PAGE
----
McCain: Obama 'directly responsible' for Orlando shooting
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Sen. John McCainJohn Sidney McCainArizona Democratic Party will hold vote to censure Sinema The 13 Republicans needed to pass gun-control legislation Biden's debate performance renews questions of health MORE (R-Ariz.) said Thursday that President Obama is "directly responsible" for the mass shooting at an Orlando nightclub that left 49 people dead and many more wounded. 

About an hour after making the remarks, McCain backtracked, saying he "misspoke."

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"I did not mean to imply that the president was personally responsible," McCain said. I was referring to President Obama's national security decisions, not the president himself."
 
In his initial comments, the Arizona senator claimed Obama was responsible for the shooting because he allowed for the growth of the Islamic State in Iraq and Syria during his presidency, ABC News reported.
 
"Barack ObamaBarack Hussein ObamaObama meets with Greta Thunberg: 'One of our planet's greatest advocates' Trump: Cokie Roberts 'never treated me nicely' but 'was a professional' Obama, Bush among those paying tribute to Cokie Roberts: 'A trailblazing figure' MORE is directly responsible for it, because when he pulled everybody out of Iraq, al-Qaida went to Syria, became ISIS, and ISIS is what it is today thanks to Barack Obama's failures, utter failures, by pulling everybody out of Iraq," ABC News said, describing McCain as "visibly angry."
 
The comments were notable given they came the day Obama was in Orlando to meet with the families of victims of Sunday's shooting. They also came days after tough criticism of Obama's policies from Donald TrumpDonald John TrumpJimmy Carter: 'I hope there's an age limit' on presidency White House fires DHS general counsel: report Trump to cap California trip with visit to the border MORE, the presumptive GOP presidential nominee. 

McCain, who lost the presidential race to Obama in 2008, is facing what may be the toughest reelection of his Senate career in a race against Rep. Ann KirkpatrickAnn KirkpatrickSwing-seat Democrats oppose impeachment, handing Pelosi leverage McSally gets new primary challenger Two Democrats vow to press forward on Trump impeachment MORE (D-Ariz.).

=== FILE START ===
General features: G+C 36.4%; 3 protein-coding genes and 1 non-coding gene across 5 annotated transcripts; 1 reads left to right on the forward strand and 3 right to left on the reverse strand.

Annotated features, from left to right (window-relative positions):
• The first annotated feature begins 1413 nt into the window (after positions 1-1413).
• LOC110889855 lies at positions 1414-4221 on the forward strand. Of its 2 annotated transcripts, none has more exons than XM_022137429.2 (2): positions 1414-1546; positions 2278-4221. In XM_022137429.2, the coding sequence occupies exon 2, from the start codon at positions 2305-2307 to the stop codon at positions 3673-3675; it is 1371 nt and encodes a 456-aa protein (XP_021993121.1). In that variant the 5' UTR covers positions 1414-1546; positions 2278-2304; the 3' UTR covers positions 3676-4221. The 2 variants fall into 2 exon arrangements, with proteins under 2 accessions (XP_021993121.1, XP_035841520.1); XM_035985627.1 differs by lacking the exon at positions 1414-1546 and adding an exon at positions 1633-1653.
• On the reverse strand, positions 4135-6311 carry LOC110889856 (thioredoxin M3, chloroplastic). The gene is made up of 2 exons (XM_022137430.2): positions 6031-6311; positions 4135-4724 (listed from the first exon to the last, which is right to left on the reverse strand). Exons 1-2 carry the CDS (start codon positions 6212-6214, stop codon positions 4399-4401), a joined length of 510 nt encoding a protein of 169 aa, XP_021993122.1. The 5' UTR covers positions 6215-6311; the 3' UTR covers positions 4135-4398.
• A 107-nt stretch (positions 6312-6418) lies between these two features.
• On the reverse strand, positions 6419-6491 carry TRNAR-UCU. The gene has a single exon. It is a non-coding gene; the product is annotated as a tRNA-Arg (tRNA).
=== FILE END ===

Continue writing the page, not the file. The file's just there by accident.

Arizona has been a relatively safe state for Republican presidential candidates, but Democrats believe their likely nominee, Hillary ClintonHillary Diane Rodham ClintonGOP struggles with retirement wave Overnight Energy: Trump to revoke California's tailpipe waiver | Democrats propose bill to revoke Trump endangered species rollback | Trump officials finalize rule allowing fewer inspectors at pork plants Mark Mellman: The most important moment in history? MORE, has a chance of turning it blue. They immediately sought to tie McCain's comments to Trump.

Senate Minority Leader Harry ReidHarry Mason ReidHarry Reid warns Trump 'can be reelected' Homeland Security Republican accuses Navy of withholding UFO info Poll: 47 percent back limits on Senate filibuster MORE's (D-Nev.) office called McCain's comments "unhinged," saying they are "just the latest proof that Senate Republicans are puppets of Donald Trump."

"This is the party of Trump," a release from Reid's office said, adding there is "no daylight between Senate Republicans and Donald Trump."

Trump's campaign also welcomed the comments from McCain, who has battled with Trump in the past.

Thursday afternoon, Donald Trump's campaign manager Corey Lewandowski tweeted the headline to the Washington Post article about McCain's comments, "John McCain: Obama is ‘directly responsible’ for Orlando attack," along with a link to the article.

After the shooting early Sunday morning, Trump, the presumptive GOP presidential nominee, said the president either didn't understand the radical Islamic terrorist threat or he "gets it better than anybody understands."

"We're led by a man that either is not tough, not smart, or he's got something else in mind," Trump said earlier this week.

"And the something else in mind, you know, people can't believe it, people cannot believe that President Obama is acting the way he acts and can't even mention the words 'radical Islamic terrorism.' There's something going on — it's inconceivable. There's something going on."

On Wednesday, Trump tweeted a link to an article claiming the president has indirectly supported the ISIS, standing behind his remarks that Obama might sympathize with terrorists.

After reports of McCain's comments were published, McCain tweeted: